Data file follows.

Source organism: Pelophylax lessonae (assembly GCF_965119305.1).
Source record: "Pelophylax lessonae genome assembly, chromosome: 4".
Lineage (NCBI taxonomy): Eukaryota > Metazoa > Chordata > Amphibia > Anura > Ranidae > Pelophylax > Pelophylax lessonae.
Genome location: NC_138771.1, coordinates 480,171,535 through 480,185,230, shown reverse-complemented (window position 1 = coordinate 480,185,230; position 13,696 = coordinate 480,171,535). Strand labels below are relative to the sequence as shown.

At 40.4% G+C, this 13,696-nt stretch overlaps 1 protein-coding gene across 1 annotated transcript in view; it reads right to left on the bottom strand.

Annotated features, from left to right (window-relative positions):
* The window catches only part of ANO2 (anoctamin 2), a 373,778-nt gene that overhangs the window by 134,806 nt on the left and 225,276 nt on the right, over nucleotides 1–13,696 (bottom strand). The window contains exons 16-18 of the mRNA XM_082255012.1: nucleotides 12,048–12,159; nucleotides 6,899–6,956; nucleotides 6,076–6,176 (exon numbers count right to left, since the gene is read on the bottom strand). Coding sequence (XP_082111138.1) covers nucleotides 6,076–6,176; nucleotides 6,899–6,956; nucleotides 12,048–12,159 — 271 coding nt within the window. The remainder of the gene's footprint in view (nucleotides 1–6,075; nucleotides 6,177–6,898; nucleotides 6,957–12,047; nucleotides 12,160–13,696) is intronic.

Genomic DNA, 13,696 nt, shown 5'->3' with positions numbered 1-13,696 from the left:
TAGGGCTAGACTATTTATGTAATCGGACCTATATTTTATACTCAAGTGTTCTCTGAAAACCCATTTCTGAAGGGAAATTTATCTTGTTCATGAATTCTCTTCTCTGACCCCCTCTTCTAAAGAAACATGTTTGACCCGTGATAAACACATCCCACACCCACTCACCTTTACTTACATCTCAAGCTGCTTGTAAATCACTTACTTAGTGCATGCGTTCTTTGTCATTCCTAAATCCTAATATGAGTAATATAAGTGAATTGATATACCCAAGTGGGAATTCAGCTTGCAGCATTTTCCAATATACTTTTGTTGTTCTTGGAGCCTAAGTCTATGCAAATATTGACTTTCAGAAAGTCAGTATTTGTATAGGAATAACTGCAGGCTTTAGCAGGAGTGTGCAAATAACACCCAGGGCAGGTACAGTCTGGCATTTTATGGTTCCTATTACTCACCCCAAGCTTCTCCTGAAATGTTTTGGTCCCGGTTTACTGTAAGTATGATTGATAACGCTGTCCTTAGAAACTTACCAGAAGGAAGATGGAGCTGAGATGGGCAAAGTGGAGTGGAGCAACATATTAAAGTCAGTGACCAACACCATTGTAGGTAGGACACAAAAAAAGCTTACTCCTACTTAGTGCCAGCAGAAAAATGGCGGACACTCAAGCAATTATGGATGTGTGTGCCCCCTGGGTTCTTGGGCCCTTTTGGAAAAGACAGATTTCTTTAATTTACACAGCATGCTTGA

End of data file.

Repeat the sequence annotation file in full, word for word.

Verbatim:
Source organism: Pelophylax lessonae (assembly GCF_965119305.1).
Source record: "Pelophylax lessonae genome assembly, chromosome: 4".
Lineage (NCBI taxonomy): Eukaryota > Metazoa > Chordata > Amphibia > Anura > Ranidae > Pelophylax > Pelophylax lessonae.
Genome location: NC_138771.1, coordinates 480,171,535 through 480,185,230, shown reverse-complemented (window position 1 = coordinate 480,185,230; position 13,696 = coordinate 480,171,535). Strand labels below are relative to the sequence as shown.

At 40.4% G+C, this 13,696-nt stretch overlaps 1 protein-coding gene across 1 annotated transcript in view; it reads right to left on the bottom strand.

Annotated features, from left to right (window-relative positions):
* The window catches only part of ANO2 (anoctamin 2), a 373,778-nt gene that overhangs the window by 134,806 nt on the left and 225,276 nt on the right, over nucleotides 1–13,696 (bottom strand). The window contains exons 16-18 of the mRNA XM_082255012.1: nucleotides 12,048–12,159; nucleotides 6,899–6,956; nucleotides 6,076–6,176 (exon numbers count right to left, since the gene is read on the bottom strand). Coding sequence (XP_082111138.1) covers nucleotides 6,076–6,176; nucleotides 6,899–6,956; nucleotides 12,048–12,159 — 271 coding nt within the window. The remainder of the gene's footprint in view (nucleotides 1–6,075; nucleotides 6,177–6,898; nucleotides 6,957–12,047; nucleotides 12,160–13,696) is intronic.

Genomic DNA, 13,696 nt, shown 5'->3' with positions numbered 1-13,696 from the left:
TAGGGCTAGACTATTTATGTAATCGGACCTATATTTTATACTCAAGTGTTCTCTGAAAACCCATTTCTGAAGGGAAATTTATCTTGTTCATGAATTCTCTTCTCTGACCCCCTCTTCTAAAGAAACATGTTTGACCCGTGATAAACACATCCCACACCCACTCACCTTTACTTACATCTCAAGCTGCTTGTAAATCACTTACTTAGTGCATGCGTTCTTTGTCATTCCTAAATCCTAATATGAGTAATATAAGTGAATTGATATACCCAAGTGGGAATTCAGCTTGCAGCATTTTCCAATATACTTTTGTTGTTCTTGGAGCCTAAGTCTATGCAAATATTGACTTTCAGAAAGTCAGTATTTGTATAGGAATAACTGCAGGCTTTAGCAGGAGTGTGCAAATAACACCCAGGGCAGGTACAGTCTGGCATTTTATGGTTCCTATTACTCACCCCAAGCTTCTCCTGAAATGTTTTGGTCCCGGTTTACTGTAAGTATGATTGATAACGCTGTCCTTAGAAACTTACCAGAAGGAAGATGGAGCTGAGATGGGCAAAGTGGAGTGGAGCAACATATTAAAGTCAGTGACCAACACCATTGTAGGTAGGACACAAAAAAAGCTTACTCCTACTTAGTGCCAGCAGAAAAATGGCGGACACTCAAGCAATTATGGATGTGTGTGCCCCCTGGGTTCTTGGGCCCTTTTGGAAAAGACAGATTTCTTTAATTTACACAGCATGCTTGA